# A question involving a field of sets that generates a $\sigma$-algebra

Suppose $(\Omega, \mathcal{\Sigma})$ is a measurable space equipped with two probability measures $P_1$ and $P_2$. $\mathcal{F}$ is a field in $\Omega$ and $\sigma(\mathcal{F})=\mathcal{\Sigma}$. (Added: A field of sets is defined to be closed under finite union and complement and contain $\Omega$.)

I was wondering if $$\lim_{\delta \rightarrow 0} \quad \sup_{B \in \mathcal{F}, P_2(B) < \delta} P_1(B) = 0$$ implies $$\lim_{\delta \rightarrow 0} \quad \sup_{B \in \mathcal{\Sigma}, P_2(B) < \delta} P_1(B) =0$$ and, if yes, what conclusions or theorems can be used to prove it?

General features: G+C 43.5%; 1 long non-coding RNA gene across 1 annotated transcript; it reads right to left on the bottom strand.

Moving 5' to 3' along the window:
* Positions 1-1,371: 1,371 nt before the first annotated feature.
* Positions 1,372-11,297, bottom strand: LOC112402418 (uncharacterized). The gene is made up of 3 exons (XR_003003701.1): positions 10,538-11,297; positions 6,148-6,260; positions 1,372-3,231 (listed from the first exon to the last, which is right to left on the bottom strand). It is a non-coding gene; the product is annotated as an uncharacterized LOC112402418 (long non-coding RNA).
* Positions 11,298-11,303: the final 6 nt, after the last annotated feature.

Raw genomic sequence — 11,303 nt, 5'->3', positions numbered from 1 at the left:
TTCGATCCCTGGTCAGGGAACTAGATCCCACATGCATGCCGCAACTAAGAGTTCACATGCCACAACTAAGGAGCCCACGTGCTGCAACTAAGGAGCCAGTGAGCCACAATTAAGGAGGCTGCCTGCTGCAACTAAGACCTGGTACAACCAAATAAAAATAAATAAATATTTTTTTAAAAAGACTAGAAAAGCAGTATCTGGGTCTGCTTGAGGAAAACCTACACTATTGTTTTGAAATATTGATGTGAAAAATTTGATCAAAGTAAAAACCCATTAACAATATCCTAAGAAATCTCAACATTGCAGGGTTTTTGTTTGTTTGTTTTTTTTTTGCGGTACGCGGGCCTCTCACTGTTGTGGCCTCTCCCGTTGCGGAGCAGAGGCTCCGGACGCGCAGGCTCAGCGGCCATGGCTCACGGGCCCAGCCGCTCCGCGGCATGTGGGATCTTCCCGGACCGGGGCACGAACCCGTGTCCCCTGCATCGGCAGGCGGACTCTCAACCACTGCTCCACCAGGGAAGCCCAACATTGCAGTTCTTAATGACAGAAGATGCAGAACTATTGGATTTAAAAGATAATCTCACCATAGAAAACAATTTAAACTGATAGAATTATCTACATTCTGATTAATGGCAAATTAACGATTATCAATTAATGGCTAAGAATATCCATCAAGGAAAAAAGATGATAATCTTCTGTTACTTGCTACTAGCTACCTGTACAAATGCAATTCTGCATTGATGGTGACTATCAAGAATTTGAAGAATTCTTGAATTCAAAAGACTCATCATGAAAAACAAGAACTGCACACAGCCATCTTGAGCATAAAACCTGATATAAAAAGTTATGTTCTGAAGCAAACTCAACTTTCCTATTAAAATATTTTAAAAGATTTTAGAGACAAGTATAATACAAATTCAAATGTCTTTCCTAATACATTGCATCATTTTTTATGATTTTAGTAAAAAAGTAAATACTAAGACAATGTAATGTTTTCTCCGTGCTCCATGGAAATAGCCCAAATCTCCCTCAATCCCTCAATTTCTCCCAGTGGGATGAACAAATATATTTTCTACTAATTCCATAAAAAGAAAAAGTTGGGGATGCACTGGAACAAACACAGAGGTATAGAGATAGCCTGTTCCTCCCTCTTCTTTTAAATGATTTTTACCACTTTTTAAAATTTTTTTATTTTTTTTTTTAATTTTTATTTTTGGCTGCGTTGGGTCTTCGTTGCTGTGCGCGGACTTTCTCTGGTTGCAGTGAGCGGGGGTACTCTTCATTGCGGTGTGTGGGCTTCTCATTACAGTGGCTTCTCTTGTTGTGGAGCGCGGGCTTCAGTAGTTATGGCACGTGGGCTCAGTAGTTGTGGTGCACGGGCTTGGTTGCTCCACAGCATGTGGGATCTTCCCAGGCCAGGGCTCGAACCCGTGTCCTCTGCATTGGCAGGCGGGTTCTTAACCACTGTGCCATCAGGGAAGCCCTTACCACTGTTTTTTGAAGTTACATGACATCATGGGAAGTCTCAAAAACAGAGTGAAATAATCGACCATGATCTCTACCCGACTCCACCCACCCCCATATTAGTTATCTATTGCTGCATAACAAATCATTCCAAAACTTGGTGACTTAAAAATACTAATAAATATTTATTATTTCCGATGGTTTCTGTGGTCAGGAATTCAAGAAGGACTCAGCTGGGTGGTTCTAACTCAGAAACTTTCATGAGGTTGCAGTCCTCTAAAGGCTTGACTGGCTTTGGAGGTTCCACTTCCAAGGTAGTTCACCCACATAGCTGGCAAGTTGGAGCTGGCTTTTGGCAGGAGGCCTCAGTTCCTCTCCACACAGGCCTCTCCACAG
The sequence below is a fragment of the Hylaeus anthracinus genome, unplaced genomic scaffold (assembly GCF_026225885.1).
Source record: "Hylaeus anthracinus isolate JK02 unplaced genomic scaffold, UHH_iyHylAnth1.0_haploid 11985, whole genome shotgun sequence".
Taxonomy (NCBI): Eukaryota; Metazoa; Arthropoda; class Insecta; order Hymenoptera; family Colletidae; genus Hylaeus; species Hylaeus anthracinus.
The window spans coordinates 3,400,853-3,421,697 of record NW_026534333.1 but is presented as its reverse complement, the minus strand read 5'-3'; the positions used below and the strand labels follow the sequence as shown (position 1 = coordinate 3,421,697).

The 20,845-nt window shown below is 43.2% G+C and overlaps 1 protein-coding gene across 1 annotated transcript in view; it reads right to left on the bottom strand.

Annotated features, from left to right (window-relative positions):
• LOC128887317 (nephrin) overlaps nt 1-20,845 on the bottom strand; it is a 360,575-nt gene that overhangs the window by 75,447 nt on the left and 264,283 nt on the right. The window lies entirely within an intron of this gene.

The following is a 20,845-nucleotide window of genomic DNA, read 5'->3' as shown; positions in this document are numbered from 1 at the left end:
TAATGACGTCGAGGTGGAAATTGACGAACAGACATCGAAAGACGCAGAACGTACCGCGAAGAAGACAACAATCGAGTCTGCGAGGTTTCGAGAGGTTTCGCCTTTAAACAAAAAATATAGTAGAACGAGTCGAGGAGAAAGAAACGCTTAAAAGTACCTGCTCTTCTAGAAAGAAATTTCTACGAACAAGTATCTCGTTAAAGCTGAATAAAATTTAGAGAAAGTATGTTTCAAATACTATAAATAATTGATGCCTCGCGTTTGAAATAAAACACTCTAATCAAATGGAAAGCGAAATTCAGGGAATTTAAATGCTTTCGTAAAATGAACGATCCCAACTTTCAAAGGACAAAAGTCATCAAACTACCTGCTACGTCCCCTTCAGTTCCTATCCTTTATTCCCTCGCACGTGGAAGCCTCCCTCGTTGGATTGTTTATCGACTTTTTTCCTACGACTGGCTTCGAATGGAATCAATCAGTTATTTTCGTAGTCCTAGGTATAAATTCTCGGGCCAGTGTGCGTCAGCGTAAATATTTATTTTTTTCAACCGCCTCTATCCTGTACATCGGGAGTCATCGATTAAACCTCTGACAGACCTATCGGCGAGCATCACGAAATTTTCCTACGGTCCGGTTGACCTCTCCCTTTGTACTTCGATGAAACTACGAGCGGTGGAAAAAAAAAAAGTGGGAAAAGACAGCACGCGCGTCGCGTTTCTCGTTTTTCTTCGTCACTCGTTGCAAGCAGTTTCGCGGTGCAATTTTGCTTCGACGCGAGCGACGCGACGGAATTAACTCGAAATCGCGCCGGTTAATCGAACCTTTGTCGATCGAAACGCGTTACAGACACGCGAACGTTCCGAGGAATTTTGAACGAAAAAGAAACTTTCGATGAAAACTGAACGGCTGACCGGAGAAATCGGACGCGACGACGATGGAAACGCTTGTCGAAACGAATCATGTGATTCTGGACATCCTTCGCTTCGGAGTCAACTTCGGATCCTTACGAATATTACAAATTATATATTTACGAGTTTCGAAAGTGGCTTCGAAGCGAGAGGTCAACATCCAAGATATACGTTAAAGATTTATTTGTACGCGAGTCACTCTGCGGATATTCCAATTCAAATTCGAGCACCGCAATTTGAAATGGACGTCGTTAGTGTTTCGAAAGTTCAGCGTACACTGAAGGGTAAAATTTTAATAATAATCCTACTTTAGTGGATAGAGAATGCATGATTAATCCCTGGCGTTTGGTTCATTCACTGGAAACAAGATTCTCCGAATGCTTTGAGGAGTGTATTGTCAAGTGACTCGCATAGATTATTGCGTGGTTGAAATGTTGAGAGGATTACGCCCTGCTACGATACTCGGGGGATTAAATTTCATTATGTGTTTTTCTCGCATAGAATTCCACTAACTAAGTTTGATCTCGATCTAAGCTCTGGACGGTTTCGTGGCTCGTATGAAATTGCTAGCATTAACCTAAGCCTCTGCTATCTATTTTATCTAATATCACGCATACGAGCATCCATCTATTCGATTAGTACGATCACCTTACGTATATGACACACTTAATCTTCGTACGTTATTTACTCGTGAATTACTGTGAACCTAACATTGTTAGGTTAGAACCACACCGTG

Is a field the same as a $\sigma$-algebra without the $\sigma$ (i.e. closed under finite unions and intersections)? – Rasmus May 2 '11 at 12:32
@Rasmus: Those are interchangeable terms, field and algebra in this context. I even heard $\sigma$-field being used a few times. – Asaf Karagila May 2 '11 at 12:49